Basics of buying property in Spain


With the recent big drops in property values in Spain and the various problems rising from developments in areas without proper building and planning permission it is more important than ever be well organised before buying property in Spain.

First decide on how to structure the ownership of a property in Spain. There are various options depending on your circumstances:

  • Sole ownership
  • Joint ownership
  • buying through a Spanish company
  • buying through a UK company
  • buying through an Offshore company

There are different fiscal, tax and inheritance implications for each of these options and associated costs. So proper professional advice is crucial.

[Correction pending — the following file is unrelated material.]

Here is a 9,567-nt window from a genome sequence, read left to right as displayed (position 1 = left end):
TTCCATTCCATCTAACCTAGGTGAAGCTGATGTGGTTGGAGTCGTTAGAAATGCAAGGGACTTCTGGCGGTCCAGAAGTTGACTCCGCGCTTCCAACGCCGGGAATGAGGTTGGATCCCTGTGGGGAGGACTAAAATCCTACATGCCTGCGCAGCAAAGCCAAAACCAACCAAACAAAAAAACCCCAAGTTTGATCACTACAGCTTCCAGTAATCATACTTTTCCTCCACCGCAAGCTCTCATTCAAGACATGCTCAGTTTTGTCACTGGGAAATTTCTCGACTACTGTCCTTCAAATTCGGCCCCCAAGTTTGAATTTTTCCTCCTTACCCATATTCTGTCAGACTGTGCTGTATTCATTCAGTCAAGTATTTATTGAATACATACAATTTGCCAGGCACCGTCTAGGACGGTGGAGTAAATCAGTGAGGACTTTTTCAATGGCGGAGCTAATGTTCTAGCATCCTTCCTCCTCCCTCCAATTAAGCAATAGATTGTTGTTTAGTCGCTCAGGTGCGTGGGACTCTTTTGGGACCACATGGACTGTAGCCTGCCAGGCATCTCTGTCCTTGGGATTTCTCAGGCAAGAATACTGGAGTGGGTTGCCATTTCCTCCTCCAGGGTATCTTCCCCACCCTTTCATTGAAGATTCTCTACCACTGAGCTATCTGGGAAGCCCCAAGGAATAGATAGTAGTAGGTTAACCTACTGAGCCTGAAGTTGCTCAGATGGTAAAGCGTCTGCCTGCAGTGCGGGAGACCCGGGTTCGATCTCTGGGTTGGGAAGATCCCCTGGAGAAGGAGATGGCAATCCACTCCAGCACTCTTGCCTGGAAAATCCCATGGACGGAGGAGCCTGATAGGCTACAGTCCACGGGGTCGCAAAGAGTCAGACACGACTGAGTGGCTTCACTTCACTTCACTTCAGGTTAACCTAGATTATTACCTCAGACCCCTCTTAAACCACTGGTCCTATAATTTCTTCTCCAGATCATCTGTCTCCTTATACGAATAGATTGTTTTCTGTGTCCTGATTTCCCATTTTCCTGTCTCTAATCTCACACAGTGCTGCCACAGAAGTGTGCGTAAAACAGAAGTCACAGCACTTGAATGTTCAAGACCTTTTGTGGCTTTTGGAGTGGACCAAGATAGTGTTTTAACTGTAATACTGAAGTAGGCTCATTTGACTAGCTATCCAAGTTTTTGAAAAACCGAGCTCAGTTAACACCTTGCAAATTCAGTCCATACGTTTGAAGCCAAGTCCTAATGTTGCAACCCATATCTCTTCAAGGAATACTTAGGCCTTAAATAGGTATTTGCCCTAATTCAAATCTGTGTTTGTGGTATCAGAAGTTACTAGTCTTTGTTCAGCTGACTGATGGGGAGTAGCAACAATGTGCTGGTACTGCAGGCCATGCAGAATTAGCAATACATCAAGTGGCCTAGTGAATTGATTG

Sole ownership and Joint ownership

Most British people will simply buy in their own names or in joint names with a spouse or partner. But, if so, it’s necessary to consider inheritance consequences and discuss these with your professional adviser. Inheritance rules in Spain are quite different to those in the UK. If buying a small inexpensive property it’s probably not worth going to any great length or cost, though even then best to be safe and let your adviser know your particular circumstances. The greater the investment so the greater the need to plan carefully. High net worth individuals with particular residence or domicile needs should consider personal and IHT tax consequences. In particular, if you have children, and/or you have been married more than once you should seek advice on the best structure for you and how to minimise your tax exposure.